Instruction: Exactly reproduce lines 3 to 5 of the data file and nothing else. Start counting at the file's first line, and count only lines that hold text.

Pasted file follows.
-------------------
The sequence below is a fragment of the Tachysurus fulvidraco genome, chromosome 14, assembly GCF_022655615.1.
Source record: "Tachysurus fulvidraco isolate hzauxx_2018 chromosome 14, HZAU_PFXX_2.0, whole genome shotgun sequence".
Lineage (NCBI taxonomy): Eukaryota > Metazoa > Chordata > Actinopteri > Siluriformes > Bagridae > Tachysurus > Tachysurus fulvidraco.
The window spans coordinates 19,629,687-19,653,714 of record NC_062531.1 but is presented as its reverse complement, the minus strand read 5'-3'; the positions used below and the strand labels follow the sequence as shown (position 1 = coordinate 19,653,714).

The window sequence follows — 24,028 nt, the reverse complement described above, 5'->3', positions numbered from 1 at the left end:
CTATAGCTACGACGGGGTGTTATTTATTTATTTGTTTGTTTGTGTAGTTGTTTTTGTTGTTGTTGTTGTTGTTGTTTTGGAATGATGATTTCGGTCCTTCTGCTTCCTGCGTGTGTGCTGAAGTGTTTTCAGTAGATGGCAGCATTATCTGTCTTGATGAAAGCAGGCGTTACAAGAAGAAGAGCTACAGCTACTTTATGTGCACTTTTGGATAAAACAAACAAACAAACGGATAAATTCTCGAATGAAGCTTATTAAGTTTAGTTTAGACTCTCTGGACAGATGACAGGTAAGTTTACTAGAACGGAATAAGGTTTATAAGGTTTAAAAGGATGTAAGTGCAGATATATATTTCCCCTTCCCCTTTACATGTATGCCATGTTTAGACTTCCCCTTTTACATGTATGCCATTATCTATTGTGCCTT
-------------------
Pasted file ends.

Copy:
Lineage (NCBI taxonomy): Eukaryota > Metazoa > Chordata > Actinopteri > Siluriformes > Bagridae > Tachysurus > Tachysurus fulvidraco.
The window spans coordinates 19,629,687-19,653,714 of record NC_062531.1 but is presented as its reverse complement, the minus strand read 5'-3'; the positions used below and the strand labels follow the sequence as shown (position 1 = coordinate 19,653,714).

The window sequence follows — 24,028 nt, the reverse complement described above, 5'->3', positions numbered from 1 at the left end: